The other races cancelled were the season-opening Australian GP on March 15; the Monaco GP on May 24; and the French GP on June 28.
John Deere Classic called off
The John Deere Classic has decided to cancel what would have been its 50th anniversary as a PGA Tour event.
Tournament director Clair Peterson says there were too many obstacles to overcome and too many risks from the COVID-19 pandemic that it made sense in the long run to not hold the tournament.
"In Illinois, by the governor's mandate, we're not supposed to have gatherings of more than 50 people through the summer," Peterson said in a telephone interview. "And then you have the rest of its layers on top of that."
The John Deere Classic in Silvis, Illinois, had been scheduled for July 9-12 at the TPC Deere Run. Dylan Frittelli of South Africa was the defending champion.
It would have been the fifth tournament in the PGA Tour's revised schedule, which starts June 11-14 at Colonial.
European Tour planning to resume in July
The European Tour plans to resume its season the last full weekend in July with six tournaments in England and Wales that will include COVID-19 testing and depend on the U.K. lifting its quarantine restrictions.
It would start July 22 with the British Masters, hosted by Lee Westwood. The next five in the "U.K. Swing" are new tournaments the European Tour will pay for out of its tournament development fund. Three will be at former Ryder Cup venues — two at Celtic Manor in Wales, one at The Belfry in England.
The purse at each new event is 1 million euros. The tour said it will add 500,000 euros for the U.K. Swing for charities — half for the markets they play, half for the top 10 players from a "mini money list" to decide.
No spectators will be allowed at least for the UK swing.
The European Tour also set dates for four Rolex Series events — the Scottish Open and BMW PGA Championship at Wentworth in October, the Nedbank Challenge in South Africa and DP World Tour Championship in Dubai in December.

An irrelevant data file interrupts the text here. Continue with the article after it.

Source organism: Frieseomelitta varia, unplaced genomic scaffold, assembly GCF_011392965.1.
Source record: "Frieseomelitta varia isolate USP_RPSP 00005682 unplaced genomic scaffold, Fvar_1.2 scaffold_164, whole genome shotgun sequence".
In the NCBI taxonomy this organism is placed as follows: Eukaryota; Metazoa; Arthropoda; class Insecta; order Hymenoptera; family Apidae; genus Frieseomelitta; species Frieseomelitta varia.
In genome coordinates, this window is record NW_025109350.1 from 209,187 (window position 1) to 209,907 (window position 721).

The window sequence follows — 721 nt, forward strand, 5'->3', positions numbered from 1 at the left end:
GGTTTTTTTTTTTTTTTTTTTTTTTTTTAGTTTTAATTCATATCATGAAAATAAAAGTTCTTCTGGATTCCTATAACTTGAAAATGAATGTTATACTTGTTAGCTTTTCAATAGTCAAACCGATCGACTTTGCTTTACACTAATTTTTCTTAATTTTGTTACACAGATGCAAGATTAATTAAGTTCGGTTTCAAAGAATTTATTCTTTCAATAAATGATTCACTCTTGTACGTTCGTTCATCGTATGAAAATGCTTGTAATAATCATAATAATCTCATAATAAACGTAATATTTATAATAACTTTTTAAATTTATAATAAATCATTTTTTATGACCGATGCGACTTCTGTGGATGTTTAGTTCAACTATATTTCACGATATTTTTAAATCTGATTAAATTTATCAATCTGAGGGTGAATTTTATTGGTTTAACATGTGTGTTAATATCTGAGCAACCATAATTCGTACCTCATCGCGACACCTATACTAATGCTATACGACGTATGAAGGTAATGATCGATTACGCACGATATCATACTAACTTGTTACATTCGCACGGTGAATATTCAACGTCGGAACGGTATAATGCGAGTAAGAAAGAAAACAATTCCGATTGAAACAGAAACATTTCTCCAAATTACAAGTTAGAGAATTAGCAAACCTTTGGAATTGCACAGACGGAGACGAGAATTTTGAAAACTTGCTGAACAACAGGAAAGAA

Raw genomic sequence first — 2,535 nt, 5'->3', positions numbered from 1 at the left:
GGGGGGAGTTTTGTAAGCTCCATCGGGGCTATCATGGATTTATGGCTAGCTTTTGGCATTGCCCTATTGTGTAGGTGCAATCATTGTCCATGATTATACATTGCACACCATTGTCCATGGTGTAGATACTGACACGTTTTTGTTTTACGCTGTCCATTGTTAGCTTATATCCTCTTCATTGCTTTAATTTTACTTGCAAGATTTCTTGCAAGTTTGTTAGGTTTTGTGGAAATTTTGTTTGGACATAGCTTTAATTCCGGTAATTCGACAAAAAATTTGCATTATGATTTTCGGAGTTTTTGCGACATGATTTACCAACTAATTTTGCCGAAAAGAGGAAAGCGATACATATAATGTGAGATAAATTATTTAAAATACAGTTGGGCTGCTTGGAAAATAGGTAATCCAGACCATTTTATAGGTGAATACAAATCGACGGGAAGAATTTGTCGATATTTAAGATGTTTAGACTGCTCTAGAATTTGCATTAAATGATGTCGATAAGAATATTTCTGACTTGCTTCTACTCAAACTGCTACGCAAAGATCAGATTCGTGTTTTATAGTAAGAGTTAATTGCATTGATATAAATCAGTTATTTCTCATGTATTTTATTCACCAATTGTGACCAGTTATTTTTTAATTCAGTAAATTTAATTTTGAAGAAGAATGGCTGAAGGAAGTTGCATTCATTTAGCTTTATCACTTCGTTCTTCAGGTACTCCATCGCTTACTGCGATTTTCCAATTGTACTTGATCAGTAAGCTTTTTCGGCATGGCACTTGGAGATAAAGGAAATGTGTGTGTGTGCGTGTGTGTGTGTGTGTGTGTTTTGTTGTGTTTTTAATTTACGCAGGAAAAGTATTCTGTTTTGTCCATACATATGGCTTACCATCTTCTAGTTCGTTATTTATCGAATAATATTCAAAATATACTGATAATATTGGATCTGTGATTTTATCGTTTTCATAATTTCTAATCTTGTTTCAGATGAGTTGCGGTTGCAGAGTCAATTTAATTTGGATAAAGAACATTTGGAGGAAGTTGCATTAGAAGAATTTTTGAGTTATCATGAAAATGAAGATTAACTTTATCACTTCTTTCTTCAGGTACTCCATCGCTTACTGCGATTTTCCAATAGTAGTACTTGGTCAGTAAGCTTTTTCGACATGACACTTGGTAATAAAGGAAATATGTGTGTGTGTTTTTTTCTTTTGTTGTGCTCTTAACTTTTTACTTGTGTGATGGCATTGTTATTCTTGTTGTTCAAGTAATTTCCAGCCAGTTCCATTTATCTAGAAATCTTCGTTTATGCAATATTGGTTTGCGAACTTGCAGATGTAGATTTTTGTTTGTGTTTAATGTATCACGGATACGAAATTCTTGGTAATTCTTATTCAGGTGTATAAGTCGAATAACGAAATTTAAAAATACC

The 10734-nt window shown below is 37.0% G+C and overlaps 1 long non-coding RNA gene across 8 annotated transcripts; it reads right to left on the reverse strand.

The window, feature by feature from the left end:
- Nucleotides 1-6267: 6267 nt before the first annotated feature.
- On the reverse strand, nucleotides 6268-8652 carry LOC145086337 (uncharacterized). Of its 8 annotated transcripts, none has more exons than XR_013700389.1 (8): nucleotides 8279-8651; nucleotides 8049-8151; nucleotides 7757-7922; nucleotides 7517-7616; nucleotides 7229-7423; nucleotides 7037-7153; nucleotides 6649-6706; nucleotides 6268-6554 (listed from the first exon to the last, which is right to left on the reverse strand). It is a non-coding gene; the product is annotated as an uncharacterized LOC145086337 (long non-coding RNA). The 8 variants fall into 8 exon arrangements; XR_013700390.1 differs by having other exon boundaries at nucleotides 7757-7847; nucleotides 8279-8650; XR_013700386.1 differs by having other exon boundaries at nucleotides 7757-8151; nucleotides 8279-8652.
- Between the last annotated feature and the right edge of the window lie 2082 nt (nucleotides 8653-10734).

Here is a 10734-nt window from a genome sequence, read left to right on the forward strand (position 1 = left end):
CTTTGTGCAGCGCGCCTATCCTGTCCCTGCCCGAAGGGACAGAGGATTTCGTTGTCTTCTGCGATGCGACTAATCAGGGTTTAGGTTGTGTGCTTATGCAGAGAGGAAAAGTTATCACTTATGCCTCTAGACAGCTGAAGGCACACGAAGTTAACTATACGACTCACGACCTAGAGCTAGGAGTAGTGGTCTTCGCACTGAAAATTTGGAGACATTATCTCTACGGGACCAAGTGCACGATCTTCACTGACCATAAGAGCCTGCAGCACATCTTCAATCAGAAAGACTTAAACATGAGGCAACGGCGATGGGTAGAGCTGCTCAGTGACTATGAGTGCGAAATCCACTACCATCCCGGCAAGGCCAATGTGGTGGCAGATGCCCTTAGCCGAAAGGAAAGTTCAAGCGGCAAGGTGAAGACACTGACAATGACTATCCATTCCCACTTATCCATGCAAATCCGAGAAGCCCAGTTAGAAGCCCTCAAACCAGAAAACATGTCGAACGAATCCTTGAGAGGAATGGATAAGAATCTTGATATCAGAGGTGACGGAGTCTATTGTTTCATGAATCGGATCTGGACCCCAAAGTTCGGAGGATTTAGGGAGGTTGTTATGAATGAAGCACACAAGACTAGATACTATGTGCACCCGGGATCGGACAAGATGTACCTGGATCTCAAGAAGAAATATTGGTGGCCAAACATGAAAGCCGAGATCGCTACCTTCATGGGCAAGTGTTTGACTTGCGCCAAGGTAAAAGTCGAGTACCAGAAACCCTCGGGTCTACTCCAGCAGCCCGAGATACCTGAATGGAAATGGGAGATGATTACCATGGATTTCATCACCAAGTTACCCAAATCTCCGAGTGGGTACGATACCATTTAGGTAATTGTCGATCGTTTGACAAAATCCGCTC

National Rugby League returns to action
With the sound of skin slapping skin and an echoing oomph of air escaping lungs as players collided at pace, the National Rugby League led the charge for elite sports returning to action in Australia.
It was the furthest thing from the strict social distancing regulations that have been the norm in Australia in the coronavirus pandemic.
Parramatta flew in just four hours before kickoff and still beat the Brisbane Broncos 34-6 on Thursday night in an empty Suncorp Stadium, the lack of spectators being a trade-off for the NRL being allowed to resume following a two-month hiatus.
Liga 1 aiming to resume in 2 weeks
In the Europe-wide race to finish this soccer season before the next one starts, Romania's league aims to beat a UEFA target for completion by resuming in two weeks.
On Thursday, public authorities were agreeing on protocols to keep players and officials safe for a June 13 restart in Liga 1.
"This is a positive. The economy is suffering and people are suffering," league vice-president Robert Pongracz said of the restart plans, while also noting: "This is the last possible date for us to start."
It's not how the soccer summer of 2020 was meant to be for Romania. Plans to host four European Championship games in Bucharest and play in the Tokyo Olympics men's tournament were postponed by one year due to the coronavirus pandemic.
With files from The Canadian Press and Field Level Media